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Entry from September 25, 2007
Great Wall of Texas (border wall)

The proposed “Great Wall of Texas” is a border wall to prevent illegal immigration from Mexico. The name borrows from the famous Great Wall of China.
In the 1980s, a Great Wall of Texas Society organized to keep out the real undesirables—Okies and Yankees. Another 2007-2008 nickname for the border wall with Mexico is “Frankenfence.”
Wikipedia: Great Wall of China
The Great Wall of China (literally “The long wall of 10,000 Li”) is a series of stone and earthen fortifications in China, built, rebuilt, and maintained between the 5th century BC and the 16th century to protect the northern borders of the Chinese Empire during the rule of successive dynasties. Several walls, referred to as the Great Wall of China, were built since the 5th century BC, the most famous being the one built between 220 BC and 200 BC by the first Emperor of China, Qin Shi Huang. That wall was much farther north than the current wall, built during the Ming Dynasty, and little of it remains.
The Great Wall is the world’s longest human-made structure, stretching over approximately 6,400 km (4,000 miles) from Shanhai Pass in the east to Lop Nur in the west, along an arc that roughly delineates the southern edge of Inner Mongolia. It is also the largest human-made structure ever built in terms of surface area and mass. 
No Texas Border Wall
Two weeks before the 2006 midterm elections, President Bush signed the Secure Fence Act into law. It states that “the Secretary of Homeland Security shall provide for at least 2 layers of reinforced fencing, the installation of additional physical barriers, roads, lighting, cameras, and sensors,” along up to 850 miles of the United States’ southern border. Walls have already been built in parts of California and Arizona. According to a report commissioned by Congress, the border walls have had no impact on the number of immigrants who are in the United States illegally. The walls have already done tremendous damage, and the construction of hundreds more miles will magnify that damage. NO BORDER WALL opposes the construction of the walls called for by the Secure Fence Act, and urges Congress to repeal it immediately and halt construction.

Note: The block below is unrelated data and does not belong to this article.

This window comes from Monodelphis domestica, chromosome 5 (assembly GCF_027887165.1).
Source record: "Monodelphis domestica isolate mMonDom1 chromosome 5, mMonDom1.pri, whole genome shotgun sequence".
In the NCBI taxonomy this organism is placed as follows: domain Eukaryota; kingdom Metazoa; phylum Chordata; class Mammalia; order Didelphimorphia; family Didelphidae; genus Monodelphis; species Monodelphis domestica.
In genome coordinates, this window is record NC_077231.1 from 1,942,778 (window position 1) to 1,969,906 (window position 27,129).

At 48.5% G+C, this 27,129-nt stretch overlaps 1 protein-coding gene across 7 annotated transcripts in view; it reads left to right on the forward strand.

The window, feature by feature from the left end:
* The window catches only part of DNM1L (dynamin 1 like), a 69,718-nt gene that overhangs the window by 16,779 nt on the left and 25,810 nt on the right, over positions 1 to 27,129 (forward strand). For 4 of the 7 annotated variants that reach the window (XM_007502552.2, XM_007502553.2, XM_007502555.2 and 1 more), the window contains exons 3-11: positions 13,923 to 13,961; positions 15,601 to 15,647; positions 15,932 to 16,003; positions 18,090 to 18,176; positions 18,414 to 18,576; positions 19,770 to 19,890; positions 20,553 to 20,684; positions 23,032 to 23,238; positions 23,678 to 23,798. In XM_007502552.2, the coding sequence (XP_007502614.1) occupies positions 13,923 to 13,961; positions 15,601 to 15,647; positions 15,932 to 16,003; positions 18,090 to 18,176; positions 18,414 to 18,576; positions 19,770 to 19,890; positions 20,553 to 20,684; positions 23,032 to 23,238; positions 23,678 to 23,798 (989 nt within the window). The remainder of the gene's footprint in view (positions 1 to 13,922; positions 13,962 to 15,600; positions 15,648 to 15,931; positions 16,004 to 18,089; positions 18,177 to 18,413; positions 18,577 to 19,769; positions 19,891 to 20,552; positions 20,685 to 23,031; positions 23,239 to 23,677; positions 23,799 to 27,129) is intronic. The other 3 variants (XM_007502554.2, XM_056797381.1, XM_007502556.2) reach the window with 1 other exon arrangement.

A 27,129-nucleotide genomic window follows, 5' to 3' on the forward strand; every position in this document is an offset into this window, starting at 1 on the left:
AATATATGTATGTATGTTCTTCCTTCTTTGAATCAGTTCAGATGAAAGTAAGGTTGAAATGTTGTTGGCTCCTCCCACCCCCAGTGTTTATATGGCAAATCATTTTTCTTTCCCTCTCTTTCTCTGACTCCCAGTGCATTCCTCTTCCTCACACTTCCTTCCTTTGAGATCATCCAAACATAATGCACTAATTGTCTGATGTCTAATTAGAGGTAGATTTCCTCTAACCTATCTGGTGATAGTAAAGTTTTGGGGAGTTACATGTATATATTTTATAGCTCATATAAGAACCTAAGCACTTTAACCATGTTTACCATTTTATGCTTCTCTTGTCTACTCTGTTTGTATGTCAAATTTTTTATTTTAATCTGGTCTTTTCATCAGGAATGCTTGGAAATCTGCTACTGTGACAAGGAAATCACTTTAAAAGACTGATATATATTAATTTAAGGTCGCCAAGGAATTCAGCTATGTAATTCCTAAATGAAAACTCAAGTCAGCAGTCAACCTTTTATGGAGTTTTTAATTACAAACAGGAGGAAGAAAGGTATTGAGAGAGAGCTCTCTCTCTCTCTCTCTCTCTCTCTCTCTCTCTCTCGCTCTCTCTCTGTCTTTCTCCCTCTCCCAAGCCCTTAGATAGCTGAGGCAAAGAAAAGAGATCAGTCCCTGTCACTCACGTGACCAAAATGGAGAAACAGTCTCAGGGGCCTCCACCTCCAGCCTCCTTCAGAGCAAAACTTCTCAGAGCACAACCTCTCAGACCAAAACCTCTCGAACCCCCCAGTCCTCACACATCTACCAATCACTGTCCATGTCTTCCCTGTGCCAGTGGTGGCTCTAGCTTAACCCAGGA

29 November 1985, New York Times, “New Motto For Texas: Fence Me In,” pg. A20:
DALLAS, Nov. 28—When the ancient Chinese wanted to protect themselves from invading hordes, they built the Great Wall.
Kenny Bob Parsons of Dallas wants to protect his homeland from the hordes of “foreign-thinking” Yankees who prefer white wine to Lone Star beer. And Kenny Bob Parsons is planning his own wall, a Great Wall of Texas.
More than a few Texans have stood up to join him. The Great Wall of Texas Society, founded by Mr. Parsons four years ago, has attracted 2,500 members and raised $35,000 for construction of a wall around 3,449 miles of the land border of Texas. This would be more than twice the length of the Chinese Wall, “because everything’s big in Texas,” Mr. Parsons said. It would be 40 feet high and 40 feet wide, on the order of the Chinese wall.
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From: “ramalane”
Date: Mon, 16 Sep 2002 17:01:39 -0400
Local: Mon, Sep 16 2002 5:01 pm
Subject: Re: Funny names again